A Brief History Of Ants Farms

7 Incredible Facts You Probably Didn’t Know About Ants

Ants can be very irritating little creatures. They wreak havoc on our homes and picnic areas, managing to get into food we thought for sure they couldn’t access. I can’t tell you how many times I’ve come home after work to find hundreds of ants in a neat little line going to and from one of my dogs’ bowls, happily carrying bits of leftover food, that I failed to notice was there, back to their homes.

Below are 7 interesting (and a little scary) facts about ants:

  1. They’ve been around since the dinosaurs

Scientists from Florida State University and Harvard conducted a joint study of the genetics of ants from 19 subfamilies. What they discovered from this study is that it is quite possible that ants first came to life about 110 – 130 million years ago during the Cretaceous period. This, of course, also means that ants survived whatever event that caused the extinction of the dinosaurs! Hearty little critters, aren’t they?

  1. One ant species is the most venomous insect in the world

The Maricopa harvester ant has a sting that is equivalent to 12 honey bees! It’s the most common harvester ant in Arizona, but can also be found in California, New Mexico, Nevada, Texas, Utah and Colorado. Their sting can cause incredible pain that can last for hours. They grab onto their victims with their mandibles, allowing them to sting numerous times. When they sting, they also release a pheromone that signals other ants in the area to attack. Word of advice: stay away from these ants!

  1. There are a lot more ants in the world than humans

It’s estimated that there are upwards of 10,000,000,000,000,000 ants on Earth. That means that, for every human, there are about a million ants. The total weight of all ants in the world is at least equal to, but possibly larger, than the weight of all humans.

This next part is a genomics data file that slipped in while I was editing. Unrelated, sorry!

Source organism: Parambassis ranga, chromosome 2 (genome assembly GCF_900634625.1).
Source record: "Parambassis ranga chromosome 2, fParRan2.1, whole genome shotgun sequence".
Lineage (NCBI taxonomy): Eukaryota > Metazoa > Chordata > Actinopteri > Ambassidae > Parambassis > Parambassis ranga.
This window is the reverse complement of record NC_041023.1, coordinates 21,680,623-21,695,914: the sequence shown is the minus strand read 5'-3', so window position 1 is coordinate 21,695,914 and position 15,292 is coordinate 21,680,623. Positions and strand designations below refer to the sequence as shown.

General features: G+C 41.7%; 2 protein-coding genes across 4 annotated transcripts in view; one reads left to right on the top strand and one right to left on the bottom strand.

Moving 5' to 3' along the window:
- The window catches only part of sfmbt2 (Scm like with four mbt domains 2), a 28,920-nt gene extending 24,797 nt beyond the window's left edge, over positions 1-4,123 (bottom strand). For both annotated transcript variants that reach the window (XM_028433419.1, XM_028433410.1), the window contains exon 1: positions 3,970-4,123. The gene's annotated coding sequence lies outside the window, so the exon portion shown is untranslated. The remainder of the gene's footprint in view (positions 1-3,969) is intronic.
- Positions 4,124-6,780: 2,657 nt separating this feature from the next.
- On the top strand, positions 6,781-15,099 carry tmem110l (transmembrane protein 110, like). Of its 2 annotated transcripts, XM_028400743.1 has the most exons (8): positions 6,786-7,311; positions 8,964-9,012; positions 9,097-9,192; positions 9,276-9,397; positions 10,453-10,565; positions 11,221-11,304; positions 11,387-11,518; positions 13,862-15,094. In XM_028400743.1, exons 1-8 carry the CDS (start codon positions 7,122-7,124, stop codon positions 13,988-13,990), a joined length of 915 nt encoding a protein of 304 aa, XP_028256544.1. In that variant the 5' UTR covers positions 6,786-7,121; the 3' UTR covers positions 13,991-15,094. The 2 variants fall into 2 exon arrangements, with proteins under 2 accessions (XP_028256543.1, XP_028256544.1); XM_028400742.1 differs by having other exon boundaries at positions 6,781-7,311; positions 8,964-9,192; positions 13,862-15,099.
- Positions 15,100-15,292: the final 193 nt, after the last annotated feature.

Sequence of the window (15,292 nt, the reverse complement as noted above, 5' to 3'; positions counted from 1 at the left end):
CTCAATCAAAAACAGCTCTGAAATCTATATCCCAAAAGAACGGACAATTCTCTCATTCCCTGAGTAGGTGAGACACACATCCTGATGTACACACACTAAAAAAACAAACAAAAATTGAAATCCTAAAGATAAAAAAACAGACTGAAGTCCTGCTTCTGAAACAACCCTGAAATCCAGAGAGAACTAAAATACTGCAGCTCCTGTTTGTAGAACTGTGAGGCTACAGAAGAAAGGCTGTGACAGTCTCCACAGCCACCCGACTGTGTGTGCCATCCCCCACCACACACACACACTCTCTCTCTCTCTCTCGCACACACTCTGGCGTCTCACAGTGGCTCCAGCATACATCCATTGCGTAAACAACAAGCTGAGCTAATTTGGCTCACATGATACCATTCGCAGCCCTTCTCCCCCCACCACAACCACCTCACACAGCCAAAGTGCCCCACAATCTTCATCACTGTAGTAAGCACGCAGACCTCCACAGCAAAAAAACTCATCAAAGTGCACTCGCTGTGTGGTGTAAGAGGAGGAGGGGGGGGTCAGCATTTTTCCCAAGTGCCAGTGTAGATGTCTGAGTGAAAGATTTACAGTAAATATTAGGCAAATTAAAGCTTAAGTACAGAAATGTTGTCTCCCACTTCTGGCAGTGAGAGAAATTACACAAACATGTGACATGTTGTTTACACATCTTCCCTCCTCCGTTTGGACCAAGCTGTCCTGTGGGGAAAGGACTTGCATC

1. Not all ants are small

The largest ant that was ever found was a Titanomyrma giganteum fossil. This ancient ant was 2.4 inches long, with a wingspan of almost six inches! But, don’t assume there are no ants alive today that can rival this giant. Female ants of the Dinoponera subspecies can be up to 2 inches long! They can only be found in South America.

  1. Fire ants cause 5 billions dollars worth of damage in the U.S. each year

The U.S. Food and Drug Administration estimates that more than 5 billion dollars is spent annually on control, damage, and medical treatments due to red imported fire ants (RIFA). These ants are invasive pests in the U.S. that are originally from South America. These ants also cause around 750 million dollars in damage to agriculture in the U.S., which includes the cost of veterinarian bills, crop loss and loss of livestock. Phorid flies have been introduced in infested areas as a means of bio-control of RIFA.

  1. Ants practice “slavery”

This practice happens in one of two ways. One species invades another species’ nest and kills the queen. The invaded colonies’ ants are then brought back to the invader’s nest and are used as workers to feed the young. The “slaves” will eventually die out because they no longer have a queen to reproduce for them. Another way slavery happens is when workers from an invading colony steal the larvae and pupae of another colony and then raise them to be slave workers.

  1. Ants can stay alive underwater for up to 24 hours

Ants breathe through spiracles, or small holes found on their bodies, rather than lungs. So, although an ant may appear lifeless underwater, if there is enough oxygen flowing through the spiracles when the water evaporates, the ant comes back to life!

 

Your home is under attack

Your home is your castle, and unfortunately it’s not immune to attack…by a large army of tiny ants. An ant invasion is annoying, but it can also be dangerous to your health and your home, depending on the type of ant you’re dealing with. And as with any pest problem, you definitely shouldn’t ignore it and just hope it goes away. So, what can you do to stop this problem in its tracks? Do battle in the smartest ways possible. We got the lowdown from bug experts on how to get rid of ants and finally evict these unwanted visitors from your home, safely and easily.